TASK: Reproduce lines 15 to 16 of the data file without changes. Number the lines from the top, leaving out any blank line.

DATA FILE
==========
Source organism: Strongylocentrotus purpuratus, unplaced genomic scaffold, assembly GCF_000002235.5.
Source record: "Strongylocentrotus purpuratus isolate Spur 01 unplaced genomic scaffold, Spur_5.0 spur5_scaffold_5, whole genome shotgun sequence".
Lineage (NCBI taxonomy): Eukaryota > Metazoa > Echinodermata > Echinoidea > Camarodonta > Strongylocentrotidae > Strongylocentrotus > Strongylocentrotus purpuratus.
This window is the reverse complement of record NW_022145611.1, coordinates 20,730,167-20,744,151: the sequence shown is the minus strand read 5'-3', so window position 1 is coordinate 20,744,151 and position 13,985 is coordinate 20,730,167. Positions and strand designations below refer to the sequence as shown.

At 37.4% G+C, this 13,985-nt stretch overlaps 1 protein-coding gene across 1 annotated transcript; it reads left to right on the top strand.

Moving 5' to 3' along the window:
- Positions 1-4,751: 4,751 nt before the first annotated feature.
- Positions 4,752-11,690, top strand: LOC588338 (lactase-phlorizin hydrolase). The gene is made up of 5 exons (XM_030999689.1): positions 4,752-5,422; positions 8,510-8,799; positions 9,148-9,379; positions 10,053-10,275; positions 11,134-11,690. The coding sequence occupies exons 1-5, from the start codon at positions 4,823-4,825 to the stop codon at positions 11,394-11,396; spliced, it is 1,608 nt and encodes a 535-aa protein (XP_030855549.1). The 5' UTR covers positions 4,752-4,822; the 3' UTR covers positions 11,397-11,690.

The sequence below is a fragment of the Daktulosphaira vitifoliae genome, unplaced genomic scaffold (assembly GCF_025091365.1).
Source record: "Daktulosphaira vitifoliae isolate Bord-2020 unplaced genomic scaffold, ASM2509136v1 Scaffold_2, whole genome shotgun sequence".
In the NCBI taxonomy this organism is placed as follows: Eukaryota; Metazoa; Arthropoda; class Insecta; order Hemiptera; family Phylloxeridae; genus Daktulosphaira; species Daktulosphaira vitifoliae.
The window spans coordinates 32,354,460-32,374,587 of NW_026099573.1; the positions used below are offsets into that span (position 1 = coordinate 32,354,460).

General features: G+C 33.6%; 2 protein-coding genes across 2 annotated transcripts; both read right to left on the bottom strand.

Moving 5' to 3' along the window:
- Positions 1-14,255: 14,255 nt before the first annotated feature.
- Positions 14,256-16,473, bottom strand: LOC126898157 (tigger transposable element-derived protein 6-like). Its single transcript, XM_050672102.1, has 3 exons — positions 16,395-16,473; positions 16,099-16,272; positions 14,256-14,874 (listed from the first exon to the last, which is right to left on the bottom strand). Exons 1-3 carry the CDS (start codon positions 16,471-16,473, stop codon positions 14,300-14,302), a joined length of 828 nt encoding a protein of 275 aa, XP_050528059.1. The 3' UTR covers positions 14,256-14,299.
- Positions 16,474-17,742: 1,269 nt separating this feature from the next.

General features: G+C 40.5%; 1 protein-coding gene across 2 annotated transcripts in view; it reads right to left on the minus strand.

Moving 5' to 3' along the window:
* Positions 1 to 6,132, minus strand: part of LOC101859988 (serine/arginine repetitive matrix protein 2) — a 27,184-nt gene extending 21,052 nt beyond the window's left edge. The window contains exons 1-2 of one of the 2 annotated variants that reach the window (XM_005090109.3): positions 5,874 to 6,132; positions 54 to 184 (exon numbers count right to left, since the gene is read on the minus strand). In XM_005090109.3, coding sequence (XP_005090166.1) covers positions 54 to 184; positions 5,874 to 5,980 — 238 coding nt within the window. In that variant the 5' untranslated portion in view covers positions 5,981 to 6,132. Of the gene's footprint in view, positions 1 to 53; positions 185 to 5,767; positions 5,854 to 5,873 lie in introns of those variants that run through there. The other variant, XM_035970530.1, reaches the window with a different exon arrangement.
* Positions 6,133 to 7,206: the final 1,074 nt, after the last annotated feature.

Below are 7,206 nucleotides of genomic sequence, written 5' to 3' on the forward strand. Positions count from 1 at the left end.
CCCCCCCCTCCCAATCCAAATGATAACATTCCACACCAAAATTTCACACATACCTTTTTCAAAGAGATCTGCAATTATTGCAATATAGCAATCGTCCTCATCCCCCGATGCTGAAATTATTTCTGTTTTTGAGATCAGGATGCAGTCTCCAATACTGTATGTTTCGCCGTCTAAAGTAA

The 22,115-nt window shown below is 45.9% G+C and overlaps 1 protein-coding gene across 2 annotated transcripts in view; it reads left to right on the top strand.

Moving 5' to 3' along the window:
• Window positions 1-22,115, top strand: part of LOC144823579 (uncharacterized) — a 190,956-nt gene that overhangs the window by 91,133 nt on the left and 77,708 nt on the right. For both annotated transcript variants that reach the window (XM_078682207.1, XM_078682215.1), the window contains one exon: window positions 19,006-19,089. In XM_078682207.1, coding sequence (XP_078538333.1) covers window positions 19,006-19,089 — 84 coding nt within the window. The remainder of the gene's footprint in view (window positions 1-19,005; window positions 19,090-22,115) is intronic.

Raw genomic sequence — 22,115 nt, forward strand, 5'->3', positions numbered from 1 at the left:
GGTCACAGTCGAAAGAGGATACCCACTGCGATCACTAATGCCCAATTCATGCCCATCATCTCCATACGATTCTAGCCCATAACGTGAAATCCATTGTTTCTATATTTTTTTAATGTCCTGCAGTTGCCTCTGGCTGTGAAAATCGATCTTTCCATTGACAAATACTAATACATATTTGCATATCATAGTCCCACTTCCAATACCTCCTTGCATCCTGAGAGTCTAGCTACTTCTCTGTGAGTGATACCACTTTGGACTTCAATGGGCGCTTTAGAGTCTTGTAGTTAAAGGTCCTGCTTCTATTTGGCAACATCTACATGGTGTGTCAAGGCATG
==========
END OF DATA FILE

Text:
- Positions 1-14,255: 14,255 nt before the first annotated feature.
- Positions 14,256-16,473, bottom strand: LOC126898157 (tigger transposable element-derived protein 6-like). Its single transcript, XM_050672102.1, has 3 exons — positions 16,395-16,473; positions 16,099-16,272; positions 14,256-14,874 (listed from the first exon to the last, which is right to left on the bottom strand). Exons 1-3 carry the CDS (start codon positions 16,471-16,473, stop codon positions 14,300-14,302), a joined length of 828 nt encoding a protein of 275 aa, XP_050528059.1. The 3' UTR covers positions 14,256-14,299.